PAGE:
In an interview with CNBC-TV18, maverick investor Marc Faber discussed US politics, Federal Reserve and why it is a good time to buy hard assets.
In an interview with CNBC-TV18, maverick investor Marc Faber discussed his US election candidate pick, leaning towards -- as most Austrian economics-minded investors do -- the Republican candidate: in this case, Donald Trump.
He also talked about why the Fed's 'money-printing' policies were likely to prevent a major crash in global stock markets, even as they were looking expensive now.
Further, he reiterated his years-long call that investors seek exposure to "hard assets" such as gold and commodities and said the latter appeared to have bottomed out.
Below is the verbatim transcript of Marc Faber’s interview to Latha Venkatesh and Sonia Shenoy on CNBC-TV18.
Latha: First up do you think the markets could show more signs of worry over the American elections, do you think closer to November 8 we could see lot more jitters?
A: The belief is obviously that a Trump victory would be negative for asset markets, for the US market, and that a Hillary victory would be positive. But I am not so sure about this belief for the simple reason that Hillary is basically a neocon and a warmonger. She has invaded or supported the invasion of variety of countries already. So, that may lead to more international tension.
Whereas Trump is more aware of the fact that the US' superpower standing is gradually waning and that other countries are coming up and that US cannot fight and be the policeman of the whole world. [Trump realises] they have to gradually start to negotiate with other countries on equal terms.
Sonia: Is it like a lose-lose situation, half of the people don't want Trump to come onboard and now you are saying if Hilary comes onboard as well then there will be lots of international tension. Are we looking at a possibility of a big crack in global markets post the elections?
A: I don't think it will happen before the election because the Fed sniggers at the thought of a Trump victory. They are supporting Hillary Clinton as incidentally as the entire media establishment is support Hillary Clinton and is anti-Trump.
My view [on the market] is that in this environment we have now clear voices at the Fed and other central banks that basically they should be able to implement negative interest rates and that they might do well if they bought equities. So, under this scenario, you ask yourself what is actually the downside risk.
In my view under both Trump and Hillary will continue to print money, there is no other way out, the system is basically bankrupt. So, money printing will continue and then the question is what will happen to asset market?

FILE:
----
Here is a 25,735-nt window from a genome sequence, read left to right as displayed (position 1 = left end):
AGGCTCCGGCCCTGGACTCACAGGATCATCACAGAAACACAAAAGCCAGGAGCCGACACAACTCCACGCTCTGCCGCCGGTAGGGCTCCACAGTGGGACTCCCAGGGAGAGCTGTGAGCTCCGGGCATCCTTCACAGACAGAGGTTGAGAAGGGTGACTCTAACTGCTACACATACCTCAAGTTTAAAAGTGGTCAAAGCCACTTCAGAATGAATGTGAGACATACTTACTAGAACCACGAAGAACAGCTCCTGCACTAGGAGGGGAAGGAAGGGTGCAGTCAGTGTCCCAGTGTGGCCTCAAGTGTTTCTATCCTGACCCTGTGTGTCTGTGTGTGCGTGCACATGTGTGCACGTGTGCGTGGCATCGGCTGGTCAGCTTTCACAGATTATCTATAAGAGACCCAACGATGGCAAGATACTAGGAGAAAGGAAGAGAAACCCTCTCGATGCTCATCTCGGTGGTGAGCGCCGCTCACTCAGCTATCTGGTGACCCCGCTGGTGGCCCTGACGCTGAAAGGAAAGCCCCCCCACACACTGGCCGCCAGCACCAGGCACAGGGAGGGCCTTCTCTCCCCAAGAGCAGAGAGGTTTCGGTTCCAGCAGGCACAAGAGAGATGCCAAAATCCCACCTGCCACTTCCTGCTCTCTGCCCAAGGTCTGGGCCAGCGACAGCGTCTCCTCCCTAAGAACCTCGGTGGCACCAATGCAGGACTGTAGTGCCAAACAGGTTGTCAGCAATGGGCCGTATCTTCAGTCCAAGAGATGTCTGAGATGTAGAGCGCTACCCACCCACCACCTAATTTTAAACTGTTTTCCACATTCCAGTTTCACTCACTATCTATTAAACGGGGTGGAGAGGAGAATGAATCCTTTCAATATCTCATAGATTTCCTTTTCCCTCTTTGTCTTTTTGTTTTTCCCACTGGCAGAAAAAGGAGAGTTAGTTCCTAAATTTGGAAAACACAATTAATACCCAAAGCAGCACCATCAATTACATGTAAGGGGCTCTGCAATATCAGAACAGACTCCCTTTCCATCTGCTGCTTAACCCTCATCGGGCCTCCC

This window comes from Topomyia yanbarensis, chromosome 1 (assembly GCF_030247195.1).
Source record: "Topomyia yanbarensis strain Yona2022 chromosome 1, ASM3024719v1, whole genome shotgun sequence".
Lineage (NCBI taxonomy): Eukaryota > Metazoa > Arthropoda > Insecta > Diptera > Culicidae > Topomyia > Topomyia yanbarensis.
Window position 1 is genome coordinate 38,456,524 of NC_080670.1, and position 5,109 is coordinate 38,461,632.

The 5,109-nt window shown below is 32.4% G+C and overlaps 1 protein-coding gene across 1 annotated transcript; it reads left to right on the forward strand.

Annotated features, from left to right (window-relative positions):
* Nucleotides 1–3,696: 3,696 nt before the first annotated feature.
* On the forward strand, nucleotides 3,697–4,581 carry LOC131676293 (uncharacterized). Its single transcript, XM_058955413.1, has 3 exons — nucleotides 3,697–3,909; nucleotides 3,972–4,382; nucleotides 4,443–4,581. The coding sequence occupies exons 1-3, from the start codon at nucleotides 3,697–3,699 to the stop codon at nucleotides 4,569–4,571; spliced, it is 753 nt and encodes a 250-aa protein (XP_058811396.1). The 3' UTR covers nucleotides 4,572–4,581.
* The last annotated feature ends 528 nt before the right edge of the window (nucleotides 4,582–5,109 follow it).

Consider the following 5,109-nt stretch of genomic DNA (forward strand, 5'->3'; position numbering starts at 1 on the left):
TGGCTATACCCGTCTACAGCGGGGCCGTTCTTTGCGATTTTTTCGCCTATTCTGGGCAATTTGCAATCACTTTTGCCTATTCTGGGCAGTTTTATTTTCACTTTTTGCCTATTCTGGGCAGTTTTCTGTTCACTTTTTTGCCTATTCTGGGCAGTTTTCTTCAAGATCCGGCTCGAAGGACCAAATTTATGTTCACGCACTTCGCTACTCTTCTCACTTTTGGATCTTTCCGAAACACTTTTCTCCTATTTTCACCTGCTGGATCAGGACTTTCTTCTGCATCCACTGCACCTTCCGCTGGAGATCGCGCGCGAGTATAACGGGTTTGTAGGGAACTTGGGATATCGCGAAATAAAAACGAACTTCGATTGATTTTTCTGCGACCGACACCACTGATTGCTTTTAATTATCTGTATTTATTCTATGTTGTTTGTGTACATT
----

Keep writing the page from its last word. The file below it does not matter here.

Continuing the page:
In theory, they can continue to go up. As I pointed out, I am not optimistic about the global economy. But if you print enough money -- central banks' balance sheets have increased sixteen times between 1998 and 2015 -- why can't they go up another 10-20 times in the next five years?
In that scenario, the Indian market can go up, the Dow Jones could go to 100,000 and so on, anything is possible. We don't know how far the math professors at central banks will go.
Latha: Over the next quarter or two quarters, what do you see as red flags for the market, could it be the European banking system for instance?
A: Yes, this is a concern. European banks are in a very poor financial condition. They will need more capital but in theory, the European Central Bank (ECB) and other central banks can essentially provide liquidity to the established banks and the governments if they like. They can basically bail out banks.
They may have bail-ins here and there where some bond holders -- like there are coco bonds outstanding -- would get hurt to some extent but basically the government can essentially buy shares in the Commerzbank or Deutsche Bank and recapitalise them. As a result of that, the government will be an owner of the 50 percent of the bank or 30 percent or whatnot. That is all possible. We just don't know. We are writing a report about this in a not-so-realistic economic and financial world.
Sonia: I read that in an interview you had given that over a ten-year period you prefer investing in the Indian markets rather than the US markets. What makes you so confident about India?
A: I know that there are studies that will negate this view but in my opinion, a country that grows at 5-7 percent such as India will have, in the long run, corporate profit growth that is about equal to gross domestic product (GDP) growth. If companies are well run and if they can expand for a given period of time as a percent of the economy, they can achieve earnings growth of say 10-15-20 percent per annum for a given period of time.
So, in other words, nominal economic growth translates into higher corporate profit and that in the long run translates into higher equity prices. That is the case for India.